If you work in a hospital as a nurse, administrator or in another position, you may find that the medical facility offers tuition reimbursement. This type of program allows you to take classes online or at a local college towards a degree, and your employer will pay you back for the classes you take. Though many medical facilities do offer reimbursement programs, you need to learn more about how these programs work before you rush out and sign up for classes.
How Reimbursement Works
The general way in which one of these programs works is that you pay for your classes upfront. After finishing the semester, you turn in paperwork to your employer that shows the classes you took. The company will then cut a check for you. If you have direct deposit set up, some employers will deposit the funds right into your account. Other medical facilities may require that you meet with the human resources department, notify the department of your intention to attend classes and sign paperwork that shows how the reimbursement program works and when you can expect to get your money back.
Requirements of Some Programs
It's important you keep in mind that not all of these programs are exactly the same. Employers want to protect their assets and their money, and they may require that you maintain a high grade point average to get your cash back. For example, some programs now require that you only get the total cost of the class back if you receive an A in that class. If you score lower, the employer will only give you a percentage of your money back. This keeps the employer from spending money on courses that you score badly in or fail.
Classes and Expenses Covered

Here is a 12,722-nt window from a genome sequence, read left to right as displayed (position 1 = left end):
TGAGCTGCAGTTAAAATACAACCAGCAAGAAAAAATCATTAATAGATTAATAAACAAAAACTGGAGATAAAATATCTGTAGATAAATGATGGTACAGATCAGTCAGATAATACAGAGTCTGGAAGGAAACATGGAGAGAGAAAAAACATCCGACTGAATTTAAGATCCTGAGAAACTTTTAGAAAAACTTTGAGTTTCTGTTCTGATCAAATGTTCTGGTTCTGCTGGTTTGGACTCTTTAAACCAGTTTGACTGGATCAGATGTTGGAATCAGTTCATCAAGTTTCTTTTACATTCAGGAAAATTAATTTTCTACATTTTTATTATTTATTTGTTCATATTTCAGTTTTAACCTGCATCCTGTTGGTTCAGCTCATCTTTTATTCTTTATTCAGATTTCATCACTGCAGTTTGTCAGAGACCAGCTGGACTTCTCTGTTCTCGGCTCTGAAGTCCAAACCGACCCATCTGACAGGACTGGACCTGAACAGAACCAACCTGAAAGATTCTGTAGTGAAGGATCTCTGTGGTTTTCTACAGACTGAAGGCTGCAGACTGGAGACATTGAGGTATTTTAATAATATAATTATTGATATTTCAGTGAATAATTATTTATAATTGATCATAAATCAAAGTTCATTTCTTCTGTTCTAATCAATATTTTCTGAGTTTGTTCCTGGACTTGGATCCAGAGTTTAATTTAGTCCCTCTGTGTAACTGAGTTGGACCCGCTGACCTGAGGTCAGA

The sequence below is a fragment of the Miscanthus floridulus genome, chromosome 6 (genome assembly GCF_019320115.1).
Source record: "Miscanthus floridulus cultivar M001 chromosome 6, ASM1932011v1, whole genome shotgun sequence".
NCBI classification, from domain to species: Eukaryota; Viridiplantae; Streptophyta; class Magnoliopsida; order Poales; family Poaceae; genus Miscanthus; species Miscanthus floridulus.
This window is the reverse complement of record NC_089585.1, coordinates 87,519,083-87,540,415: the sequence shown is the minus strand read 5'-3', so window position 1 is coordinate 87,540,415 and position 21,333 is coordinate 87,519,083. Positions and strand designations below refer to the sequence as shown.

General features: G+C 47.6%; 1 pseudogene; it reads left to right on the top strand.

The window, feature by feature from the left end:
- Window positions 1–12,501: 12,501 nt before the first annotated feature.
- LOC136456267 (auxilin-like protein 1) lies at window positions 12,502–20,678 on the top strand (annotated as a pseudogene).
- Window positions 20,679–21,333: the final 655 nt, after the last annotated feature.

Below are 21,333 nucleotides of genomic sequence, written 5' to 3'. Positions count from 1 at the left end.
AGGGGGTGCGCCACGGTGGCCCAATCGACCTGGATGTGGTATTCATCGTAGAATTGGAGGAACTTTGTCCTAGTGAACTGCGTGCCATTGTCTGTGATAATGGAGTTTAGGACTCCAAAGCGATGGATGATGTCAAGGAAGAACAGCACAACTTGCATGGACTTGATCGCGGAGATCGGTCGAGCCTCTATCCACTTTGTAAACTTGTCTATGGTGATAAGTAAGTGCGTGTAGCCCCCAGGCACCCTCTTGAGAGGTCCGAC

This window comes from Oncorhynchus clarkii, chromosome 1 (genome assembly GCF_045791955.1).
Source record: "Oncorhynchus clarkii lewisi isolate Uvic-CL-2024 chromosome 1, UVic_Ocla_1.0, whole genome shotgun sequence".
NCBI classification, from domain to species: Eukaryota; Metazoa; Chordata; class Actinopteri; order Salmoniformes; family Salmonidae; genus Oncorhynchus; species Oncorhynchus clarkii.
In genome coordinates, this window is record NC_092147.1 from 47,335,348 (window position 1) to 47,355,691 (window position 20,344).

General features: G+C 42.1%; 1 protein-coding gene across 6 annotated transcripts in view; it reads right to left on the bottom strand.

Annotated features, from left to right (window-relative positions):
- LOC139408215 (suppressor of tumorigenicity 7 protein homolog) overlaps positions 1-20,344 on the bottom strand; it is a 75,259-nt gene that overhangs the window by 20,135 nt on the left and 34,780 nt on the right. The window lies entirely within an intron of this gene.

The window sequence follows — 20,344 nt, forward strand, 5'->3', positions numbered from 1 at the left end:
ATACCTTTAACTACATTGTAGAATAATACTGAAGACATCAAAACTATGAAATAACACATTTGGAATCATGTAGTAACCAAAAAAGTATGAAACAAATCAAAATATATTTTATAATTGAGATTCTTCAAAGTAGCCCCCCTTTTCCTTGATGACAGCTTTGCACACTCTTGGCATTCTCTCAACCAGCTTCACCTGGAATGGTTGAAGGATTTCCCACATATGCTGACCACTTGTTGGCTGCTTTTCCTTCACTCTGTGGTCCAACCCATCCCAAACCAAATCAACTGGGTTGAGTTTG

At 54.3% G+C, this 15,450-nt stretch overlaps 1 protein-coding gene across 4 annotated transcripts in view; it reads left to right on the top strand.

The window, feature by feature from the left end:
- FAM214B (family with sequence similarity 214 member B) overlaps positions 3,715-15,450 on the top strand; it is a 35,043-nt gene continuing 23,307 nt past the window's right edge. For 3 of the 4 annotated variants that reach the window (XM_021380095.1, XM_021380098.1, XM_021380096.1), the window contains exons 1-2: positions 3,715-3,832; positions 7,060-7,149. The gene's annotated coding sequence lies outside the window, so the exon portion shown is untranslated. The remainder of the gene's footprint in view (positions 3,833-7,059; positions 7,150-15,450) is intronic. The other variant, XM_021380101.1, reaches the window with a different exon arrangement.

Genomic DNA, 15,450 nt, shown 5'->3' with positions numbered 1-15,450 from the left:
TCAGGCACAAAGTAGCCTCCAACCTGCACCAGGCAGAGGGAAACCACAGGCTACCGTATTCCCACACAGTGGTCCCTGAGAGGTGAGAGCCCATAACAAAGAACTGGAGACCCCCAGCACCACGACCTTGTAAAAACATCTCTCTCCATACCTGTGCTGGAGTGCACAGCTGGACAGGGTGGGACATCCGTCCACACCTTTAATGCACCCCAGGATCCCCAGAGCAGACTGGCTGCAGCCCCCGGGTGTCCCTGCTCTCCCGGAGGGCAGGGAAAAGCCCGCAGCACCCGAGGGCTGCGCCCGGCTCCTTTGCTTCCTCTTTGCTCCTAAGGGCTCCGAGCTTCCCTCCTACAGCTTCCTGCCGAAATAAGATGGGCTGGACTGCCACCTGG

Tuition reimbursement programs generally only cover the cost of tuition and may not cover any fees or other expenses. Colleges often charge fees for everything from using the science laboratory on campus to using resources in the library. You're usually responsible for your own textbooks, as well, which can cost a few hundred dollars for every class that you take. You may also find yourself paying a few extra hundred dollars every year for miscellaneous fees. Even if your employer agrees to reimburse only your tuition costs, you'll still have the chance to take classes for far less than other students pay.
Things to Consider
According to Lora Shinn, employers like a hospital will typically reimburse you for any courses relating to your degree. If you want to finish a nursing degree and must take electives on literature or other unrelated topics, your employer should still cover those courses as long as the college requires that you take those classes. When you work in the medical field, your employer may require that you take courses that only apply to your current career or future career. If you want to study computer science while working as a CNA, don't be surprised if your employer denies your reimbursement request.
Many employers in the medical field offer reimbursement programs designed to help employees earn medical degrees and degrees that will assist them in the field. The hospital you work for may offer tuition reimbursement that pays you back for all the classes you must take to earn a college degree.